Moths in Cairns Botanic Gardens

Buggin with Bridgey is a Monthly report of sightings from the Let’s Go Buggin Cairns Nature Tour in the Cairns Botanic Gardens.  As the months roll by, subtle changes in the seasons bring sightings of new creatures and this report aims to give people a wrap up of the current animals seen as well as provide an ongoing citizen science account of our wonderful critters that can be seen in the tropical north of Queensland.

Buggin with Bridgey – June 2022

Brown, pink and blue moth

Pink Underwing Moth (Phyllodes imperialis)

During June there has been an abundance of beautiful moths seen on Let’s Go Buggin night walks in the Cairns Botanic Gardens and throughout the FNQ region. It’s been a wonderful opportunity to see some of these big beautiful beasts of the rainforest.

The most impressive was this huge beauty that I have been hunting for about three years. I first became aware of this species after I found a dead individual on one of my walks around the Cairns Botanic Gardens. I noticed the incredible pink pattern on the underwing and went on a mission to try and find the identification.  True to its design, this species’ common name is the Pink Underwing Moth, also known as the Imperial Fruit-sucking Moth (Phyllodes imperialis).  It wasn’t until this month that I saw one in perfect condition. In fact, at first, I didn’t know what I was looking at but I eventually saw that very slightest hint of the pink section underneath its folded wings and was immediately overjoyed.  You can make out the pink just peeking out from the underwing in the above photo. A few weeks later I saw another individual in the lower levels of the rainforest, although it seemed panicked and struggling to gain flight.  It did eventually settle several meters up on a tree trunk, which I think is their preferred territory and may suggest why they are rarely encountered.  I have only ever seen the caterpillar of the species once and it just happened to be in the same location, so I’ll be keeping an eye out for more of these incredible moths in the future.

Closeup of the head of Caterpillar of Pink Underwing Moth (Phyllodes imperialis) showing fake eyes and fake teeth

Caterpillar of the Pink Underwing Moth

Other Fruit-sucking Moths (Eudocima)

It certainly does seem to be the season for Fruit-sucking moths as we have encountered quite a number of species including these three gorgeous large moths in the Cairns Botanic Gardens as well as some other locations in Cairns on Private Charters as well as some Let’s Go Buggin Special Walks. (See Annual Membership)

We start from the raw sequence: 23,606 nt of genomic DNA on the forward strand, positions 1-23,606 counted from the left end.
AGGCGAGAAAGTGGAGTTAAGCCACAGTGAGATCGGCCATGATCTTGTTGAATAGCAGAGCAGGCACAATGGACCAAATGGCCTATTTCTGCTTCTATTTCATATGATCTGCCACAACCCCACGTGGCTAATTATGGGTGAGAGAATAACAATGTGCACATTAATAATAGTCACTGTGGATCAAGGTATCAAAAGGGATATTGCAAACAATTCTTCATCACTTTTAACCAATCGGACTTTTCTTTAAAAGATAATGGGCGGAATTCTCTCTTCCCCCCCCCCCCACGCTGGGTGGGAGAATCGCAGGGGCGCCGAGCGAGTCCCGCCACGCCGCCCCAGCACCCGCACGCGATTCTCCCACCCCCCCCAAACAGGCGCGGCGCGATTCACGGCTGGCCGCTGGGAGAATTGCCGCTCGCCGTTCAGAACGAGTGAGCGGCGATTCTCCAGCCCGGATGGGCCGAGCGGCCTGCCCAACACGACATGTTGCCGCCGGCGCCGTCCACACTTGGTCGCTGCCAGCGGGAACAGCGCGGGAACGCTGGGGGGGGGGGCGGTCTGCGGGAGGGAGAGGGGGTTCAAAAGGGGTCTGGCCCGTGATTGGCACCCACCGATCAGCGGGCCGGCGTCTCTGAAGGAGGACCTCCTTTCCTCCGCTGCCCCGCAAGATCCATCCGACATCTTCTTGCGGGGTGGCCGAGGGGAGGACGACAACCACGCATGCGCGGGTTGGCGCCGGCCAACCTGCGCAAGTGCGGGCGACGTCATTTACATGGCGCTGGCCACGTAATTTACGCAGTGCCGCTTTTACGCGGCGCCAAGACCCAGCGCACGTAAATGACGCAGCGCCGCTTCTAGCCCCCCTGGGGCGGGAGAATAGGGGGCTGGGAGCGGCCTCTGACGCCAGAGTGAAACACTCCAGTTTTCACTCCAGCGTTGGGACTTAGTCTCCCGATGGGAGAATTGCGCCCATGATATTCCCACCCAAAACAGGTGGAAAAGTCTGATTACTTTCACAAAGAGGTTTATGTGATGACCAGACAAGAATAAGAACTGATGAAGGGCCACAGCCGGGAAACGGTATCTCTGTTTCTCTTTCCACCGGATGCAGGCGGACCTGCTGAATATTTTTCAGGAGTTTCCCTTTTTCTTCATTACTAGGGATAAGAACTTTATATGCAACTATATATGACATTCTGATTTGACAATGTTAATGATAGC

So called for their ability to pierce and suck the juices out of fruit, these large moths are not loved by horticulturists but loved by nature photographers.  They often have horns as part of their head structure which makes them rather unusual to look at.  They are also densely covered in scales, giving them a hairy appearance.  This helps with flash photography as the scales often absorb the light and do not reflect it like some other shiny insects.

Dot Underwing Moth (Eudocima sp.), Fruit Piercing Moth (Eudocima fullonia), Cocalus Fruit Piercing Moth (Eudocima cocalus)

Four O’clock Moth (Dysphania numana)

One of most commonly seen moths (at least in larval stage) is the Four o’clock Moth.  I’ve tried for several years to get a decent image and they have usually been too high, or in a damaged state.  So very happy to share this image of what appears to be a perfect individual that was resting underneath these leaves fairly high up in a tree however there was a staircase next to it so I was able to get the shot.

Four O’clock Moth and Caterpillar (Dysphania numana)

Hawk Moths (Sphingidae)

Another impressive sized moth genus are the Hawk Moths (Sphingidae).  I always get very excited when I see this genus of moths.  The larval stage are really impressive as well and usually have a tail unlike other moth larvae. One interesting fact about hawk moths is that they are one of the fastest flying insects some capable of flying up to 19 km an hour.

The White-brow Hawk Moth (Gnathothlibus eras) is a fairly common sighting in the Cairns Botanic Gardens, the caterpillar is often found sharing the host plant of the Cairns Birdwing Butterfly, so I will often find them as part of my Let’s Go Buggin tours.

Daphnis moorei is an absolutely stunning moth that has the face on its back. I’ve seen this moth species a number of times and the caterpillars are extremely impressive with a beautiful faint rainbow running down the sides of their body as well as the distinctive hawk moth tail.

Privet Hawk Moth or Large Brown Hawkmoth (Psilogramma menephron) is a master of disguise, especially when it is perched on its chosen territory of a tree trunk. Another large moth but often and seen due to its incredible design.

Hawk Moth Daphnis moorei, White-brow Hawk Moth (Gnathothlibus eras), Privet Hawk Moth or Large Brown Hawkmoth (Psilogramma menephron)

Join me to explore the Cairns Botanic Gardens to try and spot some of these beautiful moths on a Let’s Go Buggin Night Walk.  Use ‘blog’ as the coupon code for 20% discount on your tour booking.

Next Blog end of July 2022.

Bridgette uses Olympus OMD EM1 ii, 60mm M.Zuiko lens.